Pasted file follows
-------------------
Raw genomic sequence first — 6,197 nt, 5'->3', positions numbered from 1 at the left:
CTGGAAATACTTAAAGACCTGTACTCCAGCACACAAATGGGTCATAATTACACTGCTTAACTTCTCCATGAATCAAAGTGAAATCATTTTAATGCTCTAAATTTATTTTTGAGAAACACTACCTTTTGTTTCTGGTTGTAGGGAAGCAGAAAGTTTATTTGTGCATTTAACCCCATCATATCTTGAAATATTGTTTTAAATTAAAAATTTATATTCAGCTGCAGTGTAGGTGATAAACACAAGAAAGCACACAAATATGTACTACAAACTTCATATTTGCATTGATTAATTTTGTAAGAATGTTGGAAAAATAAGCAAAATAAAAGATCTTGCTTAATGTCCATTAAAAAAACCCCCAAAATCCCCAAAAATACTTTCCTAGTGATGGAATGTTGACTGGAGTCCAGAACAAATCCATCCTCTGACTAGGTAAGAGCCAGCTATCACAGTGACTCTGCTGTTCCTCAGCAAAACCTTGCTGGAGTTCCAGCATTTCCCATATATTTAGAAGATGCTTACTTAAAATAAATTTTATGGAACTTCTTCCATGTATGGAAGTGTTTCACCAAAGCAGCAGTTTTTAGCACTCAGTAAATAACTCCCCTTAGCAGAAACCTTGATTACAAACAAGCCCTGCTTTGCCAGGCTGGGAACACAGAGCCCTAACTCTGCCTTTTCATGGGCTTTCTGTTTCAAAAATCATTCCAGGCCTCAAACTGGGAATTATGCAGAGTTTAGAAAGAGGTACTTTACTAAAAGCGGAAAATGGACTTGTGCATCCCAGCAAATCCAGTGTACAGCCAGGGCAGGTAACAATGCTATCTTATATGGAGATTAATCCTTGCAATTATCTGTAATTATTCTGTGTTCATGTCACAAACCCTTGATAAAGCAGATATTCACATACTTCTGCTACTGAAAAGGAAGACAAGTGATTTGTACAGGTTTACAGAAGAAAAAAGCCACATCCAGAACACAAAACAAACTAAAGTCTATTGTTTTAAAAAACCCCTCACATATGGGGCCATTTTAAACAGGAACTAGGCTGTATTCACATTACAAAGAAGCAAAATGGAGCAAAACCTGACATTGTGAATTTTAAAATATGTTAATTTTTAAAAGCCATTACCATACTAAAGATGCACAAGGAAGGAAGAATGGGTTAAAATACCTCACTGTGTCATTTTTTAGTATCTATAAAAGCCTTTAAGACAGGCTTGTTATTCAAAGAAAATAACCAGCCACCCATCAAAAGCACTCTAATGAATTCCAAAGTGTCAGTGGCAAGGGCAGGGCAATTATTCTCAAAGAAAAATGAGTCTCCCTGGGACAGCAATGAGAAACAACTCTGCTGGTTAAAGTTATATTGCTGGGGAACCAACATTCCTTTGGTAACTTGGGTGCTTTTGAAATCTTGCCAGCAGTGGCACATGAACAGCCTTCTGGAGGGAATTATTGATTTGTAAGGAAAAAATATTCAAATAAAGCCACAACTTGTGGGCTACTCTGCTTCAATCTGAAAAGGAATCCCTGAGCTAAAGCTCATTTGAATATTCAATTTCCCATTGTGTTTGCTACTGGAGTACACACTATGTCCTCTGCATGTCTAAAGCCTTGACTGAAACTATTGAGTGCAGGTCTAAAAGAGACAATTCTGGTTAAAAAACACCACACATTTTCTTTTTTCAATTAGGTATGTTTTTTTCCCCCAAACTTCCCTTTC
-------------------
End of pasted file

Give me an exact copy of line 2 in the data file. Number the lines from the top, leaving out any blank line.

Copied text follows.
CTGGAAATACTTAAAGACCTGTACTCCAGCACACAAATGGGTCATAATTACACTGCTTAACTTCTCCATGAATCAAAGTGAAATCATTTTAATGCTCTAAATTTATTTTTGAGAAACACTACCTTTTGTTTCTGGTTGTAGGGAAGCAGAAAGTTTATTTGTGCATTTAACCCCATCATATCTTGAAATATTGTTTTAAATTAAAAATTTATATTCAGCTGCAGTGTAGGTGATAAACACAAGAAAGCACACAAATATGTACTACAAACTTCATATTTGCATTGATTAATTTTGTAAGAATGTTGGAAAAATAAGCAAAATAAAAGATCTTGCTTAATGTCCATTAAAAAAACCCCCAAAATCCCCAAAAATACTTTCCTAGTGATGGAATGTTGACTGGAGTCCAGAACAAATCCATCCTCTGACTAGGTAAGAGCCAGCTATCACAGTGACTCTGCTGTTCCTCAGCAAAACCTTGCTGGAGTTCCAGCATTTCCCATATATTTAGAAGATGCTTACTTAAAATAAATTTTATGGAACTTCTTCCATGTATGGAAGTGTTTCACCAAAGCAGCAGTTTTTAGCACTCAGTAAATAACTCCCCTTAGCAGAAACCTTGATTACAAACAAGCCCTGCTTTGCCAGGCTGGGAACACAGAGCCCTAACTCTGCCTTTTCATGGGCTTTCTGTTTCAAAAATCATTCCAGGCCTCAAACTGGGAATTATGCAGAGTTTAGAAAGAGGTACTTTACTAAAAGCGGAAAATGGACTTGTGCATCCCAGCAAATCCAGTGTACAGCCAGGGCAGGTAACAATGCTATCTTATATGGAGATTAATCCTTGCAATTATCTGTAATTATTCTGTGTTCATGTCACAAACCCTTGATAAAGCAGATATTCACATACTTCTGCTACTGAAAAGGAAGACAAGTGATTTGTACAGGTTTACAGAAGAAAAAAGCCACATCCAGAACACAAAACAAACTAAAGTCTATTGTTTTAAAAAACCCCTCACATATGGGGCCATTTTAAACAGGAACTAGGCTGTATTCACATTACAAAGAAGCAAAATGGAGCAAAACCTGACATTGTGAATTTTAAAATATGTTAATTTTTAAAAGCCATTACCATACTAAAGATGCACAAGGAAGGAAGAATGGGTTAAAATACCTCACTGTGTCATTTTTTAGTATCTATAAAAGCCTTTAAGACAGGCTTGTTATTCAAAGAAAATAACCAGCCACCCATCAAAAGCACTCTAATGAATTCCAAAGTGTCAGTGGCAAGGGCAGGGCAATTATTCTCAAAGAAAAATGAGTCTCCCTGGGACAGCAATGAGAAACAACTCTGCTGGTTAAAGTTATATTGCTGGGGAACCAACATTCCTTTGGTAACTTGGGTGCTTTTGAAATCTTGCCAGCAGTGGCACATGAACAGCCTTCTGGAGGGAATTATTGATTTGTAAGGAAAAAATATTCAAATAAAGCCACAACTTGTGGGCTACTCTGCTTCAATCTGAAAAGGAATCCCTGAGCTAAAGCTCATTTGAATATTCAATTTCCCATTGTGTTTGCTACTGGAGTACACACTATGTCCTCTGCATGTCTAAAGCCTTGACTGAAACTATTGAGTGCAGGTCTAAAAGAGACAATTCTGGTTAAAAAACACCACACATTTTCTTTTTTCAATTAGGTATGTTTTTTTCCCCCAAACTTCCCTTTC